Business News

  • Written by News Company

The UN’s most recent climate change report represents some painful reading. Scientists now believe that it is increasingly likely that we’ll see the effects of climate change within a generation, with mass food shortages and wildfires part of the symptoms of a very serious problem. It’s not just our grandchildren we should be worrying about.

Fortunately, we’re seeing positive movements from major companies around the world. The ‘Nissan Green Program’, for example, is using wind and biogas to radically reduce the company’s carbon footprint. Other industries that are embracing the shift towards renewables include cement manufacturing, which is experimenting with fuel blends, while the valve manufacturing industry is responding by adapting their valves to new technical requirements.

Most people believe that going green is an ethical move that costs companies money. Saving the planet comes at a price, is the common idea. But this is a misconception; opting for the sustainable path has many benefits for businesses, and they’re not just financial.

Change before you’re forced to

Governments are mobilizing against climate change. Small businesses in the United States are already being offered financial incentives for making energy-efficient choices, while the UK has similar initiatives with its Non-Domestic Renewable Heat Incentive (RHI). We predict that going green will soon not be a choice, however. Instead, it’s going to be a tick you’ll have to check in order to do business.

If you opt for making sustainable changes slowly and over time, your company will be able to absorb the costs and change accordingly. Wait until it’s forced upon you and your business will struggle. Be an early adopter of sustainable energy sources and you’ll be ahead of the curve.

Going green provides positive publicity

When big companies start making changes towards sustainability, we tend to hear about it. Toyota’s announcement that it is aiming to reduce emissions by 90% received significant publicity, with news outlets applauding the company’s efforts to go green. In 2015, the fact that thirteen major brands signed the White House’s climate change pledge (including Google and Coca-Cola) was plastered across every front page of the internet. In short, reducing carbon emissions will get your company some positive headlines.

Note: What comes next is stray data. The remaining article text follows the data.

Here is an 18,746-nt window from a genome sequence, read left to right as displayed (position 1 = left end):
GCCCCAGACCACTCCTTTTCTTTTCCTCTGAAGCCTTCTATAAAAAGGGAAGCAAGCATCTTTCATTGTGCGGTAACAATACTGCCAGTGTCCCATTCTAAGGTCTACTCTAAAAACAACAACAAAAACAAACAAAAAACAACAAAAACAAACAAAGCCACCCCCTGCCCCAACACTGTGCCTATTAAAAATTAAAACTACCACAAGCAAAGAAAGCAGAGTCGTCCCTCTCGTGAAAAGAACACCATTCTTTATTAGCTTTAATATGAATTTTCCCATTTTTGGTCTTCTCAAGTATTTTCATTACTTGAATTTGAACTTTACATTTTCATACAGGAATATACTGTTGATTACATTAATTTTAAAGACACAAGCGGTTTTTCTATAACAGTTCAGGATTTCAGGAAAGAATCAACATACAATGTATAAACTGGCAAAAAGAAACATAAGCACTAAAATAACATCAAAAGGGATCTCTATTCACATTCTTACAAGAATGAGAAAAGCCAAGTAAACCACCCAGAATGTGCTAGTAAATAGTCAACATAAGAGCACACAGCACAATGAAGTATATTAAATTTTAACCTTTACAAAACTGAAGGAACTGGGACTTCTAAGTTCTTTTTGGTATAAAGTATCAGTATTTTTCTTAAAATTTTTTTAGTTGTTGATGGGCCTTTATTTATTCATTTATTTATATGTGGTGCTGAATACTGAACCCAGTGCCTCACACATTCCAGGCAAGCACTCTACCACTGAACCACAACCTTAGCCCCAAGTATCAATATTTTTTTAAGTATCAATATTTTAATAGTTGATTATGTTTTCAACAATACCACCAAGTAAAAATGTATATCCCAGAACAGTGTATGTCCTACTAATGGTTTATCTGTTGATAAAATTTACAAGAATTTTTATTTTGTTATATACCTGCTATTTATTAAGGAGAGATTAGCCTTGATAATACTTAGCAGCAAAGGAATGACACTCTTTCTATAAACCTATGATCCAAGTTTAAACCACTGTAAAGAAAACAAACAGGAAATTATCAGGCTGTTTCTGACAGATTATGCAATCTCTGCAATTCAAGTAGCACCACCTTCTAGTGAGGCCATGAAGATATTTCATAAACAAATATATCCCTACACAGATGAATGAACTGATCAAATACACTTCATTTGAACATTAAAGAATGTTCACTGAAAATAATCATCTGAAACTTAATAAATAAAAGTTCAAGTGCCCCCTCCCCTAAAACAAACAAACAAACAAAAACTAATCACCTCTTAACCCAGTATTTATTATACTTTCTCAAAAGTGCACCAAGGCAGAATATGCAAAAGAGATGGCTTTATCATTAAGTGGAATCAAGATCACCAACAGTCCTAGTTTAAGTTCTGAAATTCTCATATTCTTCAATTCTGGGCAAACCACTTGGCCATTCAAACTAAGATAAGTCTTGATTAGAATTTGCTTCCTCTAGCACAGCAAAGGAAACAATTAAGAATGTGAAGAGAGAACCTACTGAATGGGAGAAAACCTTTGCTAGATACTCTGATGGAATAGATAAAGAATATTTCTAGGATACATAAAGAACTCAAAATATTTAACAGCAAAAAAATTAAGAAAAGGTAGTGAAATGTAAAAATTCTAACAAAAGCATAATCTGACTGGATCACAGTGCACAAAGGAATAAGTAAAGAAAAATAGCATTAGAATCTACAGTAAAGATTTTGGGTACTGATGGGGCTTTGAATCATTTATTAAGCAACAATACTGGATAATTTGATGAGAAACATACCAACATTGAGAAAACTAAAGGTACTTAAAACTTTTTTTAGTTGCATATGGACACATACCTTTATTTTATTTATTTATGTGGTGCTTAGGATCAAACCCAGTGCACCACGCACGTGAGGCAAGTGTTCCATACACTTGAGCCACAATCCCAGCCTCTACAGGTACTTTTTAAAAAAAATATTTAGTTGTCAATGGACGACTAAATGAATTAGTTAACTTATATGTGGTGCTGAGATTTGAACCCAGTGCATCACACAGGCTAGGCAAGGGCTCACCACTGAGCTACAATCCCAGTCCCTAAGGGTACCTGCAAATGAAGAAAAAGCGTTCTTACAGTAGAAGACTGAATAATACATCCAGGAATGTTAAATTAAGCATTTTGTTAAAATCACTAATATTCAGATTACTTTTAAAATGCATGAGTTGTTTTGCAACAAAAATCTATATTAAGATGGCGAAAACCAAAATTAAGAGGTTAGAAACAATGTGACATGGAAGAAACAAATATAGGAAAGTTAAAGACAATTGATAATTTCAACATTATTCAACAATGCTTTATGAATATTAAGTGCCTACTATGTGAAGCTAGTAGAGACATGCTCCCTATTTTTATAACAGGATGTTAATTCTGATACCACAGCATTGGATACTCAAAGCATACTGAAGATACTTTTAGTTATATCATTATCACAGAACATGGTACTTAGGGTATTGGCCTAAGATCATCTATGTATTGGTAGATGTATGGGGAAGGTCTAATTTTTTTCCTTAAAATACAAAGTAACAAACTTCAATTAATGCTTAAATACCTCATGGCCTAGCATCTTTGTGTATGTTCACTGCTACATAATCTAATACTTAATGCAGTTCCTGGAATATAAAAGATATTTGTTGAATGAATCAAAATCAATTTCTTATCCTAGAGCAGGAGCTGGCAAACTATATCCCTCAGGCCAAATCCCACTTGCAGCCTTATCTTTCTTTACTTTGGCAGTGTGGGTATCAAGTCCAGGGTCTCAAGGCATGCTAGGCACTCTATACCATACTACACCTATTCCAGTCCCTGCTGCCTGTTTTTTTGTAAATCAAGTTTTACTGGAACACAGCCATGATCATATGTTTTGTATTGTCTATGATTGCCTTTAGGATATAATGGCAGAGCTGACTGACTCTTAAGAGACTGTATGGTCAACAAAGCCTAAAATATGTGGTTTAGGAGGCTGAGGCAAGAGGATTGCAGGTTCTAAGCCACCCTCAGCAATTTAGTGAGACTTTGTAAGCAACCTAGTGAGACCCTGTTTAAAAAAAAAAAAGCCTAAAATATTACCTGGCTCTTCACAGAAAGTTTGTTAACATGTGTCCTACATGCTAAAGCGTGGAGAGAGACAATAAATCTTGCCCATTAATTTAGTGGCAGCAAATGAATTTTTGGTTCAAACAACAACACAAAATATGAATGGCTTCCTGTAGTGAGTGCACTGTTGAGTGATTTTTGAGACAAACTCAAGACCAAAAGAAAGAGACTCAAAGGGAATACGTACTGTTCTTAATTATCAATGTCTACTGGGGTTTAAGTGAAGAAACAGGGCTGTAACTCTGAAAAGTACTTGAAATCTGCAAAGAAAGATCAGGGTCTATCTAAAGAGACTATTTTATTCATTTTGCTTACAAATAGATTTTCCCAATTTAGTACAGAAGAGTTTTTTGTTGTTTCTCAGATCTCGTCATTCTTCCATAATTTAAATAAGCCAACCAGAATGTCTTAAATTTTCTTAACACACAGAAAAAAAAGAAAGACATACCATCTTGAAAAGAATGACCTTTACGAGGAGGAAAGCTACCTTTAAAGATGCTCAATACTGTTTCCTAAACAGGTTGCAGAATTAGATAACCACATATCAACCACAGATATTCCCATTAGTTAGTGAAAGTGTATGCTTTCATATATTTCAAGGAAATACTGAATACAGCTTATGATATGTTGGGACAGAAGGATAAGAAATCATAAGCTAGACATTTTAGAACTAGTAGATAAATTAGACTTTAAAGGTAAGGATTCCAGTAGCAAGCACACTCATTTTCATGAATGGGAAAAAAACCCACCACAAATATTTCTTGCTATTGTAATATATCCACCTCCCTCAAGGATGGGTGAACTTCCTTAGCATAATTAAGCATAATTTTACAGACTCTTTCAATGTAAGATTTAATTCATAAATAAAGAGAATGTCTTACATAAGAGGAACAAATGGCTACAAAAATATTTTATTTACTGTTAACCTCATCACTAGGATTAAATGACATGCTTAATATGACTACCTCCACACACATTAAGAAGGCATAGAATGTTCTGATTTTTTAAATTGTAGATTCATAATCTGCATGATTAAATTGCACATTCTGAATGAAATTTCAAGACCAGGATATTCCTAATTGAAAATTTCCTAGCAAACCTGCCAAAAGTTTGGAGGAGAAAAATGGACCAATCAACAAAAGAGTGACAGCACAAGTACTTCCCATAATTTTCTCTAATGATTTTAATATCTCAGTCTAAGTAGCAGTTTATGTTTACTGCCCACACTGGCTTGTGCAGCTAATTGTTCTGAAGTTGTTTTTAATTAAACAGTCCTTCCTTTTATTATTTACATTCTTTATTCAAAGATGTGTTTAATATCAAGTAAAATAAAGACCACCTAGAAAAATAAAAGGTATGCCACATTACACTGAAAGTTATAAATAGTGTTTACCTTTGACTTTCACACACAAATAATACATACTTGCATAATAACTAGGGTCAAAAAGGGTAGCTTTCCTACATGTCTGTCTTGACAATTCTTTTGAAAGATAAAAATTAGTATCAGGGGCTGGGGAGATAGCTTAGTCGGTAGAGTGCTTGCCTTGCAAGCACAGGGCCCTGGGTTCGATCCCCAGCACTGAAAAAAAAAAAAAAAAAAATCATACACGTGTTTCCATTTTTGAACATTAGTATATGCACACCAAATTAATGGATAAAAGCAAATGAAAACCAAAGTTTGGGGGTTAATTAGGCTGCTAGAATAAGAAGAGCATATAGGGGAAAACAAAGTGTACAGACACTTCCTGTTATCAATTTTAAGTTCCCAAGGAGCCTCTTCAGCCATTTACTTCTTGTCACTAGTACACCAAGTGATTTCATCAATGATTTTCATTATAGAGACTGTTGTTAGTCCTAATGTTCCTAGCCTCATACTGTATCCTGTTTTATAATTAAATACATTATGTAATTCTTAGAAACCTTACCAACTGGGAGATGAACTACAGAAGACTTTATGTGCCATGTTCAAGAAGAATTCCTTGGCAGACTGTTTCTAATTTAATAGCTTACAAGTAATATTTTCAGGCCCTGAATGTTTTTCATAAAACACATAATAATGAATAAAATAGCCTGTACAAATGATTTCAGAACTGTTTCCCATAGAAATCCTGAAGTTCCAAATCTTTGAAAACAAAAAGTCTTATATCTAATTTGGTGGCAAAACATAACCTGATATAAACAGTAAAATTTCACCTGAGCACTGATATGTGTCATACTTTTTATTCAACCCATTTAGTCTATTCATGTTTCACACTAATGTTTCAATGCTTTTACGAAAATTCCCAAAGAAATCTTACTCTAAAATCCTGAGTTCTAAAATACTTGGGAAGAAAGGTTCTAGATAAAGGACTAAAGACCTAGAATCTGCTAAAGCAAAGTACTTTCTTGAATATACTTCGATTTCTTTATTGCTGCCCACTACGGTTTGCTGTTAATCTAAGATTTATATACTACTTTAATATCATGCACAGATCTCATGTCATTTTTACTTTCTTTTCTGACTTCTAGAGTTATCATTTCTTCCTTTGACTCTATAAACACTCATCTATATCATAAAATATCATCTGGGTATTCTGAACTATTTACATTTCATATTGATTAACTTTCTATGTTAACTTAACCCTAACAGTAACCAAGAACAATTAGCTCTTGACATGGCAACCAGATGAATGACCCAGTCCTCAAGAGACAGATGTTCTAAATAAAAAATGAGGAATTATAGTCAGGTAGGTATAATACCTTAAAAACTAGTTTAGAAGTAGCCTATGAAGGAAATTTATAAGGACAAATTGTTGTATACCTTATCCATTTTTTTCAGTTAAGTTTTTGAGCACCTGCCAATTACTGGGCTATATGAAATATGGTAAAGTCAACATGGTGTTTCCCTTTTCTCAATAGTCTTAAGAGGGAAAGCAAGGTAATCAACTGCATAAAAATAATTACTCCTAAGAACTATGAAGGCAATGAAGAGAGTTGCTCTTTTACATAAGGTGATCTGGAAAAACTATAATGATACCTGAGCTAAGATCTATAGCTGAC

Don’t want to change your negative attitude towards Mother Earth? You may want to think twice, considering that typing “worst companies for the environment” will yield almost 100 million results on Google. In other words, resisting the green movement will get you some terrible publicity.

Customers want to buy from eco-friendly brands

Companies that don’t invest in eco-friendly solutions run the risk of losing business. The numbers don’t lie; a 2015 Nielsen report, which surveyed over 30,000 respondents, showed that over 66% of consumers would be willing to pay that little bit more for a ‘green’ brand. To put this into perspective, the 2013 edition of the same report had this figure at just over 50%.

The upward trajectory is clear.

Millennials in particular are putting social impact and transparency at the forefront of their ‘wants’ from their brands. Customers don’t just want a superior product, but they also want to know that their purchases are not harming the environment.

Employees care about your CSR commitments

Employees don’t just care about their paycheck or their work-life balance. They also want to work for companies that are socially responsible, and this includes their environmental practices.

According to a recent employee engagement study 58% of respondents will heavily consider their potential employer’s environmental track record before working there. Perhaps more significant, however, is that 55% of employees will take a lower salary if it means working for a socially responsible company. If you want to attract and keep the best talent, the message is clear: go green or risk the quality of your workforce.

Sustainable business = profitable business